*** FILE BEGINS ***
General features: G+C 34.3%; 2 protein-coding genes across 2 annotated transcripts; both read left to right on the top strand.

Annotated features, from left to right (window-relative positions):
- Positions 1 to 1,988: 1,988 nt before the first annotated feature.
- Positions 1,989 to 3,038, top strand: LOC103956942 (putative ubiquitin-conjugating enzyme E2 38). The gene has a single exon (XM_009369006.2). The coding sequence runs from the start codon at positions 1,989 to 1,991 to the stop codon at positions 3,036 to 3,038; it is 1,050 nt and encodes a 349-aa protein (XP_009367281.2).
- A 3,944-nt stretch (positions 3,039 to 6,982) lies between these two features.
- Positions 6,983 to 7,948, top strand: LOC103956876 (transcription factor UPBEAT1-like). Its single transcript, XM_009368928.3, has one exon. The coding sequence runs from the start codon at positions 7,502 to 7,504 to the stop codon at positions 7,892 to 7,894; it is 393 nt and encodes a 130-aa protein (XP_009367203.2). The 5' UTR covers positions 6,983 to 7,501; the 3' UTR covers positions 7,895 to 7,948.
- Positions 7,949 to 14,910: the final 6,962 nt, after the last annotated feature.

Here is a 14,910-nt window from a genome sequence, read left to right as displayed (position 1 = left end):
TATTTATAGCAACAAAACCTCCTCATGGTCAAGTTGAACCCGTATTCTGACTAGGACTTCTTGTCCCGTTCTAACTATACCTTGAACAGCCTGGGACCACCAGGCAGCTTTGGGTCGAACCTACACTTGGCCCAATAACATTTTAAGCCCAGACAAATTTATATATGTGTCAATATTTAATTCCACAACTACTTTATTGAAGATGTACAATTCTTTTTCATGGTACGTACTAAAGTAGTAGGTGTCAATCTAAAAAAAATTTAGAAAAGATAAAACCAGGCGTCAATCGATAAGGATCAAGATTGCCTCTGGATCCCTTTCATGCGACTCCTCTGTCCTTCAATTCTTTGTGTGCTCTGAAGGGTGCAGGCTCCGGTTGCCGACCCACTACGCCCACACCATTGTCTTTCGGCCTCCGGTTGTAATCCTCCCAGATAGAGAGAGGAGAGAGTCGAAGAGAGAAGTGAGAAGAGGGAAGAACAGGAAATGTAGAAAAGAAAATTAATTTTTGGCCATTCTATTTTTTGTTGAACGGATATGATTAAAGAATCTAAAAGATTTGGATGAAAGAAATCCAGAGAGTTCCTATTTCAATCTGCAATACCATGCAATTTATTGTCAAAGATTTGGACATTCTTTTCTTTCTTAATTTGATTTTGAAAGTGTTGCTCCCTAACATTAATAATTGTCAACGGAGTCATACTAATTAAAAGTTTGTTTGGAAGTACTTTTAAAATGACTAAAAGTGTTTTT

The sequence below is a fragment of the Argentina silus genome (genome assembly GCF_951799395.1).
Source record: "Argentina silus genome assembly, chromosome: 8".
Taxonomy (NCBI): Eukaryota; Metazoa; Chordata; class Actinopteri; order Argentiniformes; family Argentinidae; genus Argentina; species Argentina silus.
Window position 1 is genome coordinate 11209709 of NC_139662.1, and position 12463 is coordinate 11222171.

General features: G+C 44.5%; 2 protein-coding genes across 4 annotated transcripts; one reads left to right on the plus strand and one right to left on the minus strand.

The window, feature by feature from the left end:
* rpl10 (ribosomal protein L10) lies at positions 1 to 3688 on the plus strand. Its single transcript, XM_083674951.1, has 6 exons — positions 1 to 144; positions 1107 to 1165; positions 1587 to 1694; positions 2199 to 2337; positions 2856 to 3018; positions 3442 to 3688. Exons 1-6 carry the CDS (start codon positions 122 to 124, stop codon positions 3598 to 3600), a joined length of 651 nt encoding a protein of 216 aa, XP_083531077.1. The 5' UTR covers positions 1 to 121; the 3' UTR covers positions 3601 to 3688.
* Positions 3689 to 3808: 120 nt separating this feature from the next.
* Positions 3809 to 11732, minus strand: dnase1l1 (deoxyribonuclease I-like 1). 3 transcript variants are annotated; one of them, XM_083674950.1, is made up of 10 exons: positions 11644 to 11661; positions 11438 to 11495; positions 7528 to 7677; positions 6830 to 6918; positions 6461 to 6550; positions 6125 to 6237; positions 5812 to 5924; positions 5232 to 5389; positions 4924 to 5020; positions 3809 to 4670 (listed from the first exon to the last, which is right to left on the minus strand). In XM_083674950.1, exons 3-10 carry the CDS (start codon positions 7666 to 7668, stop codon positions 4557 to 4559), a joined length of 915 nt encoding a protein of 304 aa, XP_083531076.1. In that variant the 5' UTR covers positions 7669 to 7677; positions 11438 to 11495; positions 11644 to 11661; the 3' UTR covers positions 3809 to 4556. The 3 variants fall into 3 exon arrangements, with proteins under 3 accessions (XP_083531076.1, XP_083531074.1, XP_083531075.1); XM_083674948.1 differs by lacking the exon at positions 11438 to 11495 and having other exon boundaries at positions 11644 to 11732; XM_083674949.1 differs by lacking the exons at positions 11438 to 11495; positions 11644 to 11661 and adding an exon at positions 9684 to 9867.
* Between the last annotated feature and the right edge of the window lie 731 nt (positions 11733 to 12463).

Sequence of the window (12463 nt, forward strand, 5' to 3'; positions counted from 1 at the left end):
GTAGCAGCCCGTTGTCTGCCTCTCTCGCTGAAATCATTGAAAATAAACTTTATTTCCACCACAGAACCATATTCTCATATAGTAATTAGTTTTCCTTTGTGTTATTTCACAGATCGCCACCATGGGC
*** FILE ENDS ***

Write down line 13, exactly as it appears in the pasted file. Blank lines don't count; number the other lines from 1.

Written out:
Window position 1 is genome coordinate 11209709 of NC_139662.1, and position 12463 is coordinate 11222171.